ACCC Warns Freight System is in Crisis

ACCC Warns Freight System is in Crisis

Yesterday (04 November 2021), the Australian Competition and Consumer Commission (ACCC) released its Container Stevedoring Monitoring Report 2020-21, which looks at the impact of the current global logistics crisis on Australia’s container trade, as well as the prices, costs, and profits of stevedores at Australia’s international container ports. The chairman, Rod Sims, is pushing for a change to competition laws, warning that Australia’s freight system is “in crisis”.

The report found delayed shipments and rapidly rising freight rates were putting “intense pressure” on exporters and importers, adding that the prolonged disruption to container supply chains has left Australian businesses increasingly vulnerable.

The commission said that a surge in demand for containerised cargo and extreme congestion across the global supply chain have caused major disruptions and delays. A number of Australian exporters are struggling to meet their contractual obligations, and some large retailers are so concerned that their cargo will not arrive before Christmas that they are buying their own shipping containers and chartering their own vessels.

The ACCC noted that freight rates on key global trade routes were currently around seven times higher than a year ago. Using UNCTAD data for 2019, it said: “The median in-port time for containerships visiting Australia was three times longer than in Japan, twice as long as China and 50% longer than Singapore or New Zealand.”

Last week we posted about the intense media reporting on the global supply chain.

Enhanced competition between stevedores has changed market dynamics. This has become more evident following the entry of Hutchison and VICT, leading to reduced profits and increased investments in equipment and infrastructure. Over the past few years, stevedores have increased their landside charges, but they are not currently making excessive returns.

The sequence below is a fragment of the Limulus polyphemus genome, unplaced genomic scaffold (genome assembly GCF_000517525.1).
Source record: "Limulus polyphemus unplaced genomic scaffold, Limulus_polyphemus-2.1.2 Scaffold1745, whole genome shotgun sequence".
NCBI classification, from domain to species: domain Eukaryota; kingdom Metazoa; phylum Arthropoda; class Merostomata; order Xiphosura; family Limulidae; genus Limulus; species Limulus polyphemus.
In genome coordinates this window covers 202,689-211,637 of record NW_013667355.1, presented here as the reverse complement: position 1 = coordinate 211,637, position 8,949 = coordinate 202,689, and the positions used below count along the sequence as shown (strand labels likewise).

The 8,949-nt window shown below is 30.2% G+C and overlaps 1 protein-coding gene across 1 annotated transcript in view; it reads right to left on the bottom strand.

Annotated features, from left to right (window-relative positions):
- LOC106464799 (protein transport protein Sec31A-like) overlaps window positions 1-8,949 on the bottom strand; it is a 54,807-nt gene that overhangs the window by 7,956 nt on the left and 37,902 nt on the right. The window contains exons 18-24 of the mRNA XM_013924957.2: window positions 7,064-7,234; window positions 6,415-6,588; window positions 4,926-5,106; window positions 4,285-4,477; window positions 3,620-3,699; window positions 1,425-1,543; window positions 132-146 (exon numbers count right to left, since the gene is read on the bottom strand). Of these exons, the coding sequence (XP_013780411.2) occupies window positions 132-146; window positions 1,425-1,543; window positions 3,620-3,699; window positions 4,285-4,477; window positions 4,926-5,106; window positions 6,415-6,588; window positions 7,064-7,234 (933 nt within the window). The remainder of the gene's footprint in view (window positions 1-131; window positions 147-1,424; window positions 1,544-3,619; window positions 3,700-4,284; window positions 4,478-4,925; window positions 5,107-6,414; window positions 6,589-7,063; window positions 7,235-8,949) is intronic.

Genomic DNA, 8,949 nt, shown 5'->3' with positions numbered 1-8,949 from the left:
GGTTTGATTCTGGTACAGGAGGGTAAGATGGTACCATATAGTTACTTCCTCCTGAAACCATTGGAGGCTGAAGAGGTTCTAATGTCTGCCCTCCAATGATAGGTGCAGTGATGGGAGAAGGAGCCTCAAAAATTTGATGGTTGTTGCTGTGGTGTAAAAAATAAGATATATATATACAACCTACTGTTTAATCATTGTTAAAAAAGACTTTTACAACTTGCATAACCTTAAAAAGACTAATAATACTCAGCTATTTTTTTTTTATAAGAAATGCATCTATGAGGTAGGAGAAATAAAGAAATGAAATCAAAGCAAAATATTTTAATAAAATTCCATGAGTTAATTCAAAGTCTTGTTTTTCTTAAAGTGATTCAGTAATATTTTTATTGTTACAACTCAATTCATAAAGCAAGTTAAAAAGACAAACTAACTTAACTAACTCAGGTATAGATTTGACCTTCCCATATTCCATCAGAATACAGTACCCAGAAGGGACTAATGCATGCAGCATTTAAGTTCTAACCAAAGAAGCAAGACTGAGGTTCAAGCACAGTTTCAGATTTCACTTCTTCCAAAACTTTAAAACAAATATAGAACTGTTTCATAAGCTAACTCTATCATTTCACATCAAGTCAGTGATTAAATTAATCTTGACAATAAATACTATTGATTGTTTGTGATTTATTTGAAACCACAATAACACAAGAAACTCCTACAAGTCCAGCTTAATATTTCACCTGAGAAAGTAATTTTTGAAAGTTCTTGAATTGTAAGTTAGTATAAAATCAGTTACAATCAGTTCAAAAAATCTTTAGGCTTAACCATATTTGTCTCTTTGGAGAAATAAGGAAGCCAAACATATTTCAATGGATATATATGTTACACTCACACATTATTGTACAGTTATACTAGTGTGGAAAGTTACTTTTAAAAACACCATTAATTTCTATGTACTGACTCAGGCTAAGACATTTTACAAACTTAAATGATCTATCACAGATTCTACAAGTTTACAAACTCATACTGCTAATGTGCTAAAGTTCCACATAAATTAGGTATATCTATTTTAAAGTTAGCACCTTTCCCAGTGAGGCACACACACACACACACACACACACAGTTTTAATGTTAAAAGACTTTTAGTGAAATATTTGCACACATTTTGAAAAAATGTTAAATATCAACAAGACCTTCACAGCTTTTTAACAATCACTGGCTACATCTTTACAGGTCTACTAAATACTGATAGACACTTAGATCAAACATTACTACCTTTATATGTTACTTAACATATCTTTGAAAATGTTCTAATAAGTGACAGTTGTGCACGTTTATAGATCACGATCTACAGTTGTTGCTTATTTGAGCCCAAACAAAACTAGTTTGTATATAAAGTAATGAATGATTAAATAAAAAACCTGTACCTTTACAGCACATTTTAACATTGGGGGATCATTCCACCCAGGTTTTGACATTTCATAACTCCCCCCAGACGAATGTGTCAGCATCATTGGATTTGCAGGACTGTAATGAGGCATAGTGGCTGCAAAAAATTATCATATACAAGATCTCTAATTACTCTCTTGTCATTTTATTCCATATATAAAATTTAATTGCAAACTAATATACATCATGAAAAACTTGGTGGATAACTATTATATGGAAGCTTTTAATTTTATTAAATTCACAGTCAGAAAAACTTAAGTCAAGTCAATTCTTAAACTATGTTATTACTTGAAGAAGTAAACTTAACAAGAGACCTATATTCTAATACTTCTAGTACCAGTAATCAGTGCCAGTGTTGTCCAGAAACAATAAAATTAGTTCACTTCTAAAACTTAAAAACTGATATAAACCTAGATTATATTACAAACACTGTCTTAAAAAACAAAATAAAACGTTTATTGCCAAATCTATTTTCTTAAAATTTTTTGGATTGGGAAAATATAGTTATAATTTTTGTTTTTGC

There have been immediate calls for industry participants to alleviate this “freight crisis.” Some industry observers claim that stevedores and empty container parks are reducing fees to shipping lines and holding transport companies at ransom to pay Terminal Access Charges with no option to pay or are denied access to container collection / dispatch facilities.

The ACCC report recommends that governments, industry and unions address industrial relations and restrictive work practices, limit privatised ports’ ability to impose excessive rents and charges, and repeal Part X of the Competition and Consumer Act 2010 to facilitate greater competition between shipping lines on Australian trade routes.

The reports runs to more than 100 pages and those interested in leafing through it can find a LINK HERE to the full document in PDF format.

Talk to us here at Colless Young for logistics strategies and solutions. As licensed Customs Brokers and International Freight Forwarders, we offer professional service and advice on all your international trade and shipping requirements. Colless Young provides a complete range of import and export logistics services, both air and sea cargo, at all major Australian ports and airports. Call us for updated shipping schedules and freight rates.